Major League Baseball has reportedly told the players’ union it is willing to postpone implementing a 20-second pitch clock until after the current labor agreement expires as part of a broad proposal on rule changes that could alter mound visit restrictions, roster size and more.

Commissioner Rob Manfred has taken an aggressive approach to altering the game’s rules to speed up the pace of play and attempt to shoehorn games into three-hour broadcast windows.

The league’s latest proposal to the union, first reported by ESPN’s Jeff Passan, would further those aims. MLB would institute a pitch clock in 2022, after the collective bargaining agreement runs out at the end of the 2021 season. But the league would force pitchers to face at least three batters and further cut the number of mound visits allowed per nine innings. Such moves would stop managers from turning to pitchers who are right- or left-handed specialists to face a single batter late in games.

Teams in 2018 were allowed six mound visits per nine innings, plus one visit for each extra inning. In 2019, the league could limit teams to five visits, and four in 2020.

Rosters would also expand from 25 to 26 players, but teams could only carry 13 pitchers.

The players’ union is reportedly amenable to many of the proposed alterations, including the unified trade deadline, roster expansion and shorter breaks between innings, giving officials from both MLB and the union hope that the continued talks on rule changes could head off a labor dispute in the coming years.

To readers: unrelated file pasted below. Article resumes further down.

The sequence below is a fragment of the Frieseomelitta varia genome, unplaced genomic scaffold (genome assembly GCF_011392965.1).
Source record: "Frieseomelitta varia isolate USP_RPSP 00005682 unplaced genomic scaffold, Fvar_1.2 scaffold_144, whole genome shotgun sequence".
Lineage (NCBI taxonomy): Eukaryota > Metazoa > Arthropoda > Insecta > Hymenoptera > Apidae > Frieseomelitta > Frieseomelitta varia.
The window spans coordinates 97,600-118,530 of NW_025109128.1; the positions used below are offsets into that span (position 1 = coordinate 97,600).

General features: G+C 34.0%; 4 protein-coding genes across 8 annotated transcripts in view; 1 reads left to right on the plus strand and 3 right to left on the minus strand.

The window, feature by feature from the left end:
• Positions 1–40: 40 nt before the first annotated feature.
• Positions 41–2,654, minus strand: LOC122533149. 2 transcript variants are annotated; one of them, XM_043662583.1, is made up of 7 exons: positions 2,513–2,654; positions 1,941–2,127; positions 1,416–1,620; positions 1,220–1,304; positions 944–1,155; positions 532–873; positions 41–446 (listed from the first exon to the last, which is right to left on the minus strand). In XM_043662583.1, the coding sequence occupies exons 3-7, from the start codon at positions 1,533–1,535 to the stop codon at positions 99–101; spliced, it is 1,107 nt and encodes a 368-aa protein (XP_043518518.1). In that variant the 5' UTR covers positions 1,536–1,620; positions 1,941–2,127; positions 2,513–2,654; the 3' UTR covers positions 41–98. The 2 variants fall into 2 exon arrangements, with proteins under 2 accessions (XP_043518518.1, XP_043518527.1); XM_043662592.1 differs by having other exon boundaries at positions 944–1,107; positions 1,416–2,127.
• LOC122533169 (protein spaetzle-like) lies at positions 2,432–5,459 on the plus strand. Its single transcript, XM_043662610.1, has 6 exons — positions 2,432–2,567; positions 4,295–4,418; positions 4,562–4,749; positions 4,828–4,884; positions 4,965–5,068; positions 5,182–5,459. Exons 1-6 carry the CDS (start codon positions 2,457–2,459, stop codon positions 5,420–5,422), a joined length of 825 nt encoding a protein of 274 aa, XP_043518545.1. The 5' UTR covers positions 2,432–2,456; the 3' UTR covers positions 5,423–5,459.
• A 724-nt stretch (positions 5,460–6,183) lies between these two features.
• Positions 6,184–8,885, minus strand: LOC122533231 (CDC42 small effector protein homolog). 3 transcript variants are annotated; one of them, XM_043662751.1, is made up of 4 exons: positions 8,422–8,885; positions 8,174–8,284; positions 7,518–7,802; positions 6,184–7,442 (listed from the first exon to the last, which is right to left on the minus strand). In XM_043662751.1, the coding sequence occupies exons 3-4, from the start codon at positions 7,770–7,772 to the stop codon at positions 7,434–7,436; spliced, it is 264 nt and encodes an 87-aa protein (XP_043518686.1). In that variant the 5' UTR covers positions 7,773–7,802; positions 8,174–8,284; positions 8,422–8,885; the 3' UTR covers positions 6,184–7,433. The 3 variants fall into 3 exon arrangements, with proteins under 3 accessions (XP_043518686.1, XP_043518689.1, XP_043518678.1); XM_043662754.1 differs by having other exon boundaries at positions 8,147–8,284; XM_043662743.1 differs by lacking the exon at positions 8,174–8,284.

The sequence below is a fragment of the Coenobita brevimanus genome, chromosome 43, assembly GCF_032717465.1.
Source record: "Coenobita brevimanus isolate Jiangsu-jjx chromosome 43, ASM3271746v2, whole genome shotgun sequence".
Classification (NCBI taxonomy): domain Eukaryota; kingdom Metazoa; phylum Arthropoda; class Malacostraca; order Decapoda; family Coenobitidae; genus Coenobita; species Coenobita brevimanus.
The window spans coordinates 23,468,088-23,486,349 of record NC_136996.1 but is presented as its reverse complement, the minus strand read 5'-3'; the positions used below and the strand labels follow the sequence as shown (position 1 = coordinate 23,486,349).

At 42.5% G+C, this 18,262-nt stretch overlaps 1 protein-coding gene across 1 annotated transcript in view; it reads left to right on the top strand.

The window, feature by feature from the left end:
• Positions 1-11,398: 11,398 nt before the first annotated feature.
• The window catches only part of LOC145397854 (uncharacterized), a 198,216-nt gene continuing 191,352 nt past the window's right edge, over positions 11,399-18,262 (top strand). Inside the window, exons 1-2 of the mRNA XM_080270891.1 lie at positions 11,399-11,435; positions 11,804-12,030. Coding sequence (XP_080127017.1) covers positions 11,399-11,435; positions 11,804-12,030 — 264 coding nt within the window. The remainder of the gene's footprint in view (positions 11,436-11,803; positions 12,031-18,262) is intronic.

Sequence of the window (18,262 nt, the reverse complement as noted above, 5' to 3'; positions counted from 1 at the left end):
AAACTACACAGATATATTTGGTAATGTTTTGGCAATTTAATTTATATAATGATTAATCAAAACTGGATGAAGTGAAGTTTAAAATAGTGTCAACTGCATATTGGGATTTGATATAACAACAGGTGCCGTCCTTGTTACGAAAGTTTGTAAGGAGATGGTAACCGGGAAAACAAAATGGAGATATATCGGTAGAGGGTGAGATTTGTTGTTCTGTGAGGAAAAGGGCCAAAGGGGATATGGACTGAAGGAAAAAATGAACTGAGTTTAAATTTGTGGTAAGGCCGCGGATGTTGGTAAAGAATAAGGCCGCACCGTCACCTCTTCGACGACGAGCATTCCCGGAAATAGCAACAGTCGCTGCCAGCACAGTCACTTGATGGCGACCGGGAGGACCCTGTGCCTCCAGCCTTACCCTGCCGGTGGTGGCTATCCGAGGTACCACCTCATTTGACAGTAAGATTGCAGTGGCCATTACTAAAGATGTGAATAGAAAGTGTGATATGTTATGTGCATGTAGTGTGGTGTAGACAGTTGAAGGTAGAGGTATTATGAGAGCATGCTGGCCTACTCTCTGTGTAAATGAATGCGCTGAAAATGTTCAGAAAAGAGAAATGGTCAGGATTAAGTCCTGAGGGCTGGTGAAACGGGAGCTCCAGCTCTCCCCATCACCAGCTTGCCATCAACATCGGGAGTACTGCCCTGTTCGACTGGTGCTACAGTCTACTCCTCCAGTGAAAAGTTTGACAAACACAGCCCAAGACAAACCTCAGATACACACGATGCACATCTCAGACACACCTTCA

The league has already begun experimenting with some of the new rules. Minor League Baseball played with a pitch clock during the 2018 season and major leaguers are playing with one during spring training.

But some pitchers have voiced virulent opposition to the pitch clock, in particular. Washington Nationals ace Max Scherzer told reporters after his first spring training start he was “fundamentally opposed” to the pitch clock.

“I know as players that’s something that MLB is trying to negotiate, I don’t think there’s a negotiation here,” said Scherzer, who is the Nationals’ Players Association representative. “It just shouldn’t be in the game. Having a pitch clock, and if you have ball-strike implications, there’s no clock in baseball. And there’s no clock in baseball for a reason. That’s my thoughts.”

The league also agreed to a contract with the Atlantic League that allows the MLB to use the independent league as a laboratory for rules changes. Major League officials have discussed studying changes to the height of the pitchers’ mound and its distance from home plate as well as the use of an automated strike zone.

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